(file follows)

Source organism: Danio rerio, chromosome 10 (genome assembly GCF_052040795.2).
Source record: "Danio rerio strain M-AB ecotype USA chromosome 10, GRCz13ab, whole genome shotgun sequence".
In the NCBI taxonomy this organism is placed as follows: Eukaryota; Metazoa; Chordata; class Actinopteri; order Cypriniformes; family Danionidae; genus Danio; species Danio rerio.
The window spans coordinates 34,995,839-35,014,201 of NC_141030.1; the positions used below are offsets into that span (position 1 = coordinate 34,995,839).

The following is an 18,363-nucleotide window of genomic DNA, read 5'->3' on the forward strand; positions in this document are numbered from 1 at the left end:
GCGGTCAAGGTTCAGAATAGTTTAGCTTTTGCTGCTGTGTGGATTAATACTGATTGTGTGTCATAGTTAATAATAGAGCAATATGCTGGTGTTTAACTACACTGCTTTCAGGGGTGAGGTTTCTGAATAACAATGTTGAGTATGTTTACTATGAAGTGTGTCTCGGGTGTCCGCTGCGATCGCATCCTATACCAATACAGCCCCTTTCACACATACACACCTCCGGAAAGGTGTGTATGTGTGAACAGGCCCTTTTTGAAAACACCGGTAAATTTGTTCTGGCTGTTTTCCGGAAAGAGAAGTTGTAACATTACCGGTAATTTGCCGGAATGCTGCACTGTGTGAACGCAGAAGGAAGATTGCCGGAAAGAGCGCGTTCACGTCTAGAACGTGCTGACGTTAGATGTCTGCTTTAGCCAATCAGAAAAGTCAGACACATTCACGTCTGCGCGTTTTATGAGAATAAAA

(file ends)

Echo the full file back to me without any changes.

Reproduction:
Source organism: Danio rerio, chromosome 10 (genome assembly GCF_052040795.2).
Source record: "Danio rerio strain M-AB ecotype USA chromosome 10, GRCz13ab, whole genome shotgun sequence".
In the NCBI taxonomy this organism is placed as follows: Eukaryota; Metazoa; Chordata; class Actinopteri; order Cypriniformes; family Danionidae; genus Danio; species Danio rerio.
The window spans coordinates 34,995,839-35,014,201 of NC_141030.1; the positions used below are offsets into that span (position 1 = coordinate 34,995,839).

The following is an 18,363-nucleotide window of genomic DNA, read 5'->3' on the forward strand; positions in this document are numbered from 1 at the left end:
GCGGTCAAGGTTCAGAATAGTTTAGCTTTTGCTGCTGTGTGGATTAATACTGATTGTGTGTCATAGTTAATAATAGAGCAATATGCTGGTGTTTAACTACACTGCTTTCAGGGGTGAGGTTTCTGAATAACAATGTTGAGTATGTTTACTATGAAGTGTGTCTCGGGTGTCCGCTGCGATCGCATCCTATACCAATACAGCCCCTTTCACACATACACACCTCCGGAAAGGTGTGTATGTGTGAACAGGCCCTTTTTGAAAACACCGGTAAATTTGTTCTGGCTGTTTTCCGGAAAGAGAAGTTGTAACATTACCGGTAATTTGCCGGAATGCTGCACTGTGTGAACGCAGAAGGAAGATTGCCGGAAAGAGCGCGTTCACGTCTAGAACGTGCTGACGTTAGATGTCTGCTTTAGCCAATCAGAAAAGTCAGACACATTCACGTCTGCGCGTTTTATGAGAATAAAA